I was planning to flash a custom recovery in my Yu Yuphoria. So I searched for it on Google, and found a download link along with a written tutorial. I'm acquainted with the fastboot commands, so I avoided reading it, but somehow came across something different. Instead of commands like:

fastboot oem unlock 
fastboot reboot

I came across commands like:

fastboot -i 0x2A96 reboot 

What's the use of the -i 0x2A96? Is it specific for different devices? Why is it necessary to add this to the command?


-i <vendor id> is used to specify a custom USB vendor id

according to the fastboot --help page

usage: fastboot [ <option> ] <command>

  update <filename>                        reflash device from update.zip
  flashall                                 flash boot, system, vendor and if found,
  flash <partition> [ <filename> ]         write a file to a flash partition
  erase <partition>                        erase a flash partition
  format[:[<fs type>][:[<size>]] <partition> format a flash partition.
                                           Can override the fs type and/or
                                           size the bootloader reports.
  getvar <variable>                        display a bootloader variable
  boot <kernel> [ <ramdisk> [ <second> ] ] download and boot kernel
  flash:raw boot <kernel> [ <ramdisk> [ <second> ] ] create bootimage and 
                                           flash it
  devices                                  list all connected devices
  continue                                 continue with autoboot
  reboot                                   reboot device normally
  reboot-bootloader                        reboot device into bootloader
  help                                     show this help message

  -w                                       erase userdata and cache (and format
                                           if supported by partition type)
  -u                                       do not first erase partition before
  -s <specific device>                     specify device serial number
                                           or path to device port
  -l                                       with "devices", lists device paths
  -p <product>                             specify product name
  -c <cmdline>                             override kernel commandline
  -i <vendor id>                           specify a custom USB vendor id
  -b <base_addr>                           specify a custom kernel base address.
                                           default: 0x10000000
  -n <page size>                           specify the nand page size.
                                           default: 2048
  -S <size>[K|M|G]                         automatically sparse files greater
                                           than size.  0 to disable

As for usage, I've never had to use it, but this suggests that it's for getting fastboot to work with unrecognized devices:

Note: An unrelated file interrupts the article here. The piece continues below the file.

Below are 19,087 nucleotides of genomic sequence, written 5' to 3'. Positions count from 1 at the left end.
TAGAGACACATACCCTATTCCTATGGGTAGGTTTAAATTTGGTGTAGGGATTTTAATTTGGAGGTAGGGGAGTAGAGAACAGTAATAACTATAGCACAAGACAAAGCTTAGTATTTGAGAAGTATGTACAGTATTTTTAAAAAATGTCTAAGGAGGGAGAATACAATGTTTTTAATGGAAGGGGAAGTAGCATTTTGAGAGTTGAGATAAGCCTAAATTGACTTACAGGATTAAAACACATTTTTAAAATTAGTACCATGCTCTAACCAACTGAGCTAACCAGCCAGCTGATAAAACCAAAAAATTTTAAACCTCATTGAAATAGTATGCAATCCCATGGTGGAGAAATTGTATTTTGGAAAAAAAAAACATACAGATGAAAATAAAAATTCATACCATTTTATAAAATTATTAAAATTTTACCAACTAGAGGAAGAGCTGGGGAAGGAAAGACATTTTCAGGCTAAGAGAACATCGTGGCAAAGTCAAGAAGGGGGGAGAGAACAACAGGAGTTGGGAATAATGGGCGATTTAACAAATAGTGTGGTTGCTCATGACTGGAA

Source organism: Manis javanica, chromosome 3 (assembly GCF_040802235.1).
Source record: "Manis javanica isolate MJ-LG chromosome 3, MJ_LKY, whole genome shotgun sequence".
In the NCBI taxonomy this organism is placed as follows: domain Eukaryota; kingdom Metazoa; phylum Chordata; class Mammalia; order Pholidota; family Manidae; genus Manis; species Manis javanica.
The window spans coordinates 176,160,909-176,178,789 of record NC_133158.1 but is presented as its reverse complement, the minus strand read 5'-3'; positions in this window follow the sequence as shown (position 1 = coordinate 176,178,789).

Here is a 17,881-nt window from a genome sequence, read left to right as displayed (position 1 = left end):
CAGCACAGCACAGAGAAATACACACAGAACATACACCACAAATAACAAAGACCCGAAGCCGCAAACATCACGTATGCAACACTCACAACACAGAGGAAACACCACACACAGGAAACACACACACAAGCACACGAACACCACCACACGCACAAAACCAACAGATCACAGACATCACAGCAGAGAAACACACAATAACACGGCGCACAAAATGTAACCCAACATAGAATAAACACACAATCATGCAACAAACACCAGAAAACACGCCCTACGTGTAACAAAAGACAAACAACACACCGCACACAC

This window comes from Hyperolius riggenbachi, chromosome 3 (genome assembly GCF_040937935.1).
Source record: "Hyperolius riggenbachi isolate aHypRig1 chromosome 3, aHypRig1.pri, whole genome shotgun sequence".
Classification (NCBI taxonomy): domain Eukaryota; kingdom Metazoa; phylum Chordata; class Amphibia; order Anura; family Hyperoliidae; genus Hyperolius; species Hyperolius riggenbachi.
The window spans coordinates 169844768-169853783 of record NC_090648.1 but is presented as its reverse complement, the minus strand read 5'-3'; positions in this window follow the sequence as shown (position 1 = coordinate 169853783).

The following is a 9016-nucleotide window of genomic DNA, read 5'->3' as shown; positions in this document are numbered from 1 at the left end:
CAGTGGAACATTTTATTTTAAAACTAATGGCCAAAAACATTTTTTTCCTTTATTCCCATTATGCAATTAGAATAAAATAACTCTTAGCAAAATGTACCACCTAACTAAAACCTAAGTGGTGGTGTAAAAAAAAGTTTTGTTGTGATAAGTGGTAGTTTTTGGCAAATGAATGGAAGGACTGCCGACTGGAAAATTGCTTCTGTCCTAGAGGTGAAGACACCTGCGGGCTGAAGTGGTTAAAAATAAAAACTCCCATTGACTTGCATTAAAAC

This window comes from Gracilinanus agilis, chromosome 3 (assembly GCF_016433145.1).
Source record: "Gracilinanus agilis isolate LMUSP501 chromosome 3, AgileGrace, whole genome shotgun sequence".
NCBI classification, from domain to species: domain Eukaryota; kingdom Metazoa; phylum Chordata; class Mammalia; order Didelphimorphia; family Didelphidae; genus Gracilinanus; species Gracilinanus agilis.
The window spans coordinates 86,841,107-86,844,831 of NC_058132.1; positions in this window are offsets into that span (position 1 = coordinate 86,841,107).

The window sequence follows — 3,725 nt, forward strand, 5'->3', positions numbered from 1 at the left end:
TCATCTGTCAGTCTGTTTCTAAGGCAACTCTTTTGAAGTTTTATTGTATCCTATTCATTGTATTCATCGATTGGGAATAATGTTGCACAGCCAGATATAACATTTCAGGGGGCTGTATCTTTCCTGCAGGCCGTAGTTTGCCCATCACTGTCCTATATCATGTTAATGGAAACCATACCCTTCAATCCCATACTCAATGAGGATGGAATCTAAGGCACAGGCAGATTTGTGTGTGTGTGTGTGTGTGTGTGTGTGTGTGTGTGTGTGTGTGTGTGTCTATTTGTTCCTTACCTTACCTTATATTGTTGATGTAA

As you've already know, you can force fastboot to work with a device, even if the vendor ID is unknown by fastboot binary, by -i parameter: -i <vendor id> specify a custom USB vendor id

| improve this answer | |
  • I used fastboot commands without the -i option and had no issue :D – Shayan Jan 6 '19 at 1:41
  • 1
    @Shayan typically you can run fastboot without args. This is for the case where the device is not automatically recognized – arcyqwerty Jan 7 '19 at 8:05

I just had the case that indeed I HAD to specify my Android device ID.

My intention was to unlock the bootloader of my Android device. But Ubuntu just did not find the device when in "Download mode" - as displayed on the device screen.
When using like:

fastboot devices

Had no output, just prompt.

As soon as I used just

fastboot -i 0x2e04 devices

it listed the device.

For all my predecessor Androids on the same Ubuntu host optin "-i" wasn't necessary.

2e04 resp. 0x2e04 is the ID for Nokia. In my case Nokia 6.1 or 6 (2018).

Could be found with "lsusb" or "dmesg" like:

saeufer@eckkneipe:~$ lsusb
Bus 002 Device 002: ID 17ef:7214 Lenovo 
Bus 002 Device 001: ID 1d6b:0003 Linux Foundation 3.0 root hub
Bus 001 Device 014: ID 2e04:c026

Also mind "fastboot" might need sudo/root permission on default Ubuntu settings.

EDIT/Update Reason was I had an older Ubuntu (32Bit) and package-manager did not update ADB tools (including also fastboot) to more resent version. I later used a newer Ubuntu (virtual machine) and ADB tolls were a bit more current - no need to use "-i" option any longer. So if you struggle consider update ADB. Newer 64Bit versions can also be downloaded at Google (I just miss the link). 32Bit ADB tools are deprecated by Google.

| improve this answer | |
  • fastboot only needs root if you set up the USB devices to be only accessible by the root user. If your devices.list gives your user permission to access the devices, you can use fastboot as yourself. – Dan Hulme Aug 21 '18 at 12:51
  • Dan I updated to - fastboot might need root... (which is true in my default setting) – linolino Aug 21 '18 at 13:28

Not the answer you're looking for? Browse other questions tagged or ask your own question.